Stress does more than make you feel bad. It is a known risk factor for addiction. Stress refers to the processes around how we perceive, judge, or respond to a situation that is physically or emotionally challenging, threatening, or harmful.1
While stress that is time-limited and related to moderate challenges can be beneficial, repeated or chronic stress can do a lot of harm. This includes making you more vulnerable to substance abuse.1 For those in recovery, it is also a significant risk factor for relapse.1
Types of Stress
Stress is completely normal. It can even save your life by activating certain physiological responses in a life-threatening situation.2
The National Institutes of Mental Health breaks stress down into the following categories:3
- Routine stress. This relates to the normal pressures of work, daily obligations, and family life.
- Stress related to a sudden, distressing change. Examples of changes that may produce this kind of stress include job loss, the onset of a disease, divorce, or a major financial setback.
- Traumatic stress. This is stress that arises in situations where you fear for your safety. It can be brought on by an assault, a car accident, combat, a natural disaster, or other trauma. You can also experience this type of stress from witnessing a traumatic event.
Stress can be either acute or chronic:4
- Acute stress arises after a specific challenging or threatening event, such as having to give a presentation at work or avoiding a dangerous situation like a car accident. This type of stress can be helpful in getting you through the event successfully.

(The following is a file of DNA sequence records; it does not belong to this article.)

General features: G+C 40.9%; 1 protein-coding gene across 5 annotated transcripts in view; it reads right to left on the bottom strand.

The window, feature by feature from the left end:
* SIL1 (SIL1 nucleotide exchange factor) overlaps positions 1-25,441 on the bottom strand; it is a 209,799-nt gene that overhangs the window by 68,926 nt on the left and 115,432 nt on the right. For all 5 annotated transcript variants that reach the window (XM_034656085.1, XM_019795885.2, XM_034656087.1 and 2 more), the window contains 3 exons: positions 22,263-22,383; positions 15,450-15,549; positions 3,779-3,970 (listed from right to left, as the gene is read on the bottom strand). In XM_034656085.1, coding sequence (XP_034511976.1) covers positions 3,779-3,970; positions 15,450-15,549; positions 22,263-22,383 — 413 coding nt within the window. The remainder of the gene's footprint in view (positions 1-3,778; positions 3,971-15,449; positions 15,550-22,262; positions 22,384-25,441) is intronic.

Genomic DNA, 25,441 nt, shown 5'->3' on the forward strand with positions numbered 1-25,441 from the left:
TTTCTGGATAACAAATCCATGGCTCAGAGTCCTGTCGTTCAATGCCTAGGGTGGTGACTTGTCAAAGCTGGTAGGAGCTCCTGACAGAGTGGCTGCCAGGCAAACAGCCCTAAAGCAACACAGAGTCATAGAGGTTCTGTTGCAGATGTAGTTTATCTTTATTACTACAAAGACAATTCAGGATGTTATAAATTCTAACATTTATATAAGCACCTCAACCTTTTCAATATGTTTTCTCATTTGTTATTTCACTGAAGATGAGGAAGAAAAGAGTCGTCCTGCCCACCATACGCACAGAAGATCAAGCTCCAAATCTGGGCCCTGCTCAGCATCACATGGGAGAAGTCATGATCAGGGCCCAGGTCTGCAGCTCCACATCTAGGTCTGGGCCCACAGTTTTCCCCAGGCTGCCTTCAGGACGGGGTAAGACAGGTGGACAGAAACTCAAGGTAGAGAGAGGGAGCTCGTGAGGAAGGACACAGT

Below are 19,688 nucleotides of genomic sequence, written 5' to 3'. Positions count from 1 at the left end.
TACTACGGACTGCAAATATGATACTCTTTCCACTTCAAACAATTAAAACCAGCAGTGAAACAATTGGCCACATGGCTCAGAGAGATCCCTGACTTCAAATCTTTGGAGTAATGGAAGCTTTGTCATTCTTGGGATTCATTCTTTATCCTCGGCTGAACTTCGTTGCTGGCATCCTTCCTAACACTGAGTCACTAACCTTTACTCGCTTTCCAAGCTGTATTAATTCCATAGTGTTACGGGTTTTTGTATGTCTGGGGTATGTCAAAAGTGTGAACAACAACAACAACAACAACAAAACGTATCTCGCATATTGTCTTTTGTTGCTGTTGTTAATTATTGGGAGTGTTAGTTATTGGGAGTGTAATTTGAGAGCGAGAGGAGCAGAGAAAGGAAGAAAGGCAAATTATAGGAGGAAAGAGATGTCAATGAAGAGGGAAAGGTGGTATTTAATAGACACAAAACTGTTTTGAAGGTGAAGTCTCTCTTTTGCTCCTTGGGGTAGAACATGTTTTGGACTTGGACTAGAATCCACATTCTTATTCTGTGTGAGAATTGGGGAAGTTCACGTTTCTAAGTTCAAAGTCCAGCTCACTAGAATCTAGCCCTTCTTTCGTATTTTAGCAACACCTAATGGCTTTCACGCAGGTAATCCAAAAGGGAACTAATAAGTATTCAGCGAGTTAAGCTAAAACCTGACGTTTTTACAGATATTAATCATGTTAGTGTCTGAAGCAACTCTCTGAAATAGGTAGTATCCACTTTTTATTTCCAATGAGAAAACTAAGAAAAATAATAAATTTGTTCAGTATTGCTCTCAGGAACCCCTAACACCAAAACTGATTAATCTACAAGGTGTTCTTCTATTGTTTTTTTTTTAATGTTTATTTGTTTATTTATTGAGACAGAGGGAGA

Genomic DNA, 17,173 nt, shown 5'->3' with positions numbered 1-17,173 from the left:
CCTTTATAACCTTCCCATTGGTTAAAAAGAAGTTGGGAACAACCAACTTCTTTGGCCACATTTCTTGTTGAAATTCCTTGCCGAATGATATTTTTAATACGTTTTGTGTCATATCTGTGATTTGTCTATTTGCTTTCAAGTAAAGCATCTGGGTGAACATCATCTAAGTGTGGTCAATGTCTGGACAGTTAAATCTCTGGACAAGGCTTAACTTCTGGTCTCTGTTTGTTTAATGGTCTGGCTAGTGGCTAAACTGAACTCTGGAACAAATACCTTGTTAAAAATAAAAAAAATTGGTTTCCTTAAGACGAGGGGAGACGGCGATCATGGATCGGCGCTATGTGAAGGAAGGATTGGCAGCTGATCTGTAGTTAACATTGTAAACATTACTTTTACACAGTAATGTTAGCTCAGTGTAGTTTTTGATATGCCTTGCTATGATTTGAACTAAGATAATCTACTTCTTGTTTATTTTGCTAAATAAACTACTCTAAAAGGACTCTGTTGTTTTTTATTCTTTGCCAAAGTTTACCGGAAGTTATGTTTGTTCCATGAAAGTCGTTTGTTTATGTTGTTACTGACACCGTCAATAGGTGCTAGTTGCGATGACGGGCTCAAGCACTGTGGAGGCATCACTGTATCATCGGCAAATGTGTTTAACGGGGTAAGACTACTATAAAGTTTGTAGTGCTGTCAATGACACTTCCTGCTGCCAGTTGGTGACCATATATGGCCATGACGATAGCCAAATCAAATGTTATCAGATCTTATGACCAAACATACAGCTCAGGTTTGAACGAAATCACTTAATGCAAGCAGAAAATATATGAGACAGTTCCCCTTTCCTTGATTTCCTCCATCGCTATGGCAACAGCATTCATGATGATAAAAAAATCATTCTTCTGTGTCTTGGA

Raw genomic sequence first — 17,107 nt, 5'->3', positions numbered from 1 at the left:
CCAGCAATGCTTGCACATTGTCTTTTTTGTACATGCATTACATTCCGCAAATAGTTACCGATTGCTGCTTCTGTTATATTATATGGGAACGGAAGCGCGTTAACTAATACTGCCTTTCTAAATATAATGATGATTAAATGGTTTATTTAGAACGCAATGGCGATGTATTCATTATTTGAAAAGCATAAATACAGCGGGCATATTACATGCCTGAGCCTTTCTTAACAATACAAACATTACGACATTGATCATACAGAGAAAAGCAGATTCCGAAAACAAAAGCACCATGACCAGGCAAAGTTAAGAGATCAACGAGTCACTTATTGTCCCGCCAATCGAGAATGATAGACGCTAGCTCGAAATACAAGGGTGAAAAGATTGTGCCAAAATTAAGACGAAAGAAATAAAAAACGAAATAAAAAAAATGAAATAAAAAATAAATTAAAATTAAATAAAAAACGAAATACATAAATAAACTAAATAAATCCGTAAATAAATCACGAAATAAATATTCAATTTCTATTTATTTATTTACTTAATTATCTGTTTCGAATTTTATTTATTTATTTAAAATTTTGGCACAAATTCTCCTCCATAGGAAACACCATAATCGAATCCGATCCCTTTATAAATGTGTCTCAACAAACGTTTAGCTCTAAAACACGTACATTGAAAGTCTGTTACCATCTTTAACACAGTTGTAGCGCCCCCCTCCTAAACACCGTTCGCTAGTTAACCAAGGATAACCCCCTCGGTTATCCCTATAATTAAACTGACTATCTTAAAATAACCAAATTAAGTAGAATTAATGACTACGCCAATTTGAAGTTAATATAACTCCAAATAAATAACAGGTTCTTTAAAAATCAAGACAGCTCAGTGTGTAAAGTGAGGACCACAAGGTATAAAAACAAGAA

- Chronic stress is ongoing, resulting from repeated stressful situations that produce stress hormones.
How Stress Affects Your Health
While stress can come and go, stress that persists can affect you in a myriad of negative ways. When you go through a stressful event, your stress hormones such as cortisol increase, and your body prepares itself for a flight-or-fight response.5
According to Canada’s Centre for Studies on Human Stress, most experts on the topic feel that the human body was not designed to handle constant activation of the stress response system.4 Chronic stress can increase the risk of many health problems including:4
- Heart disease.
- High cholesterol.
- Type II diabetes.
- Decreased immune responses.
Chronic stress is also linked to an increased risk of depression and anxiety.4,6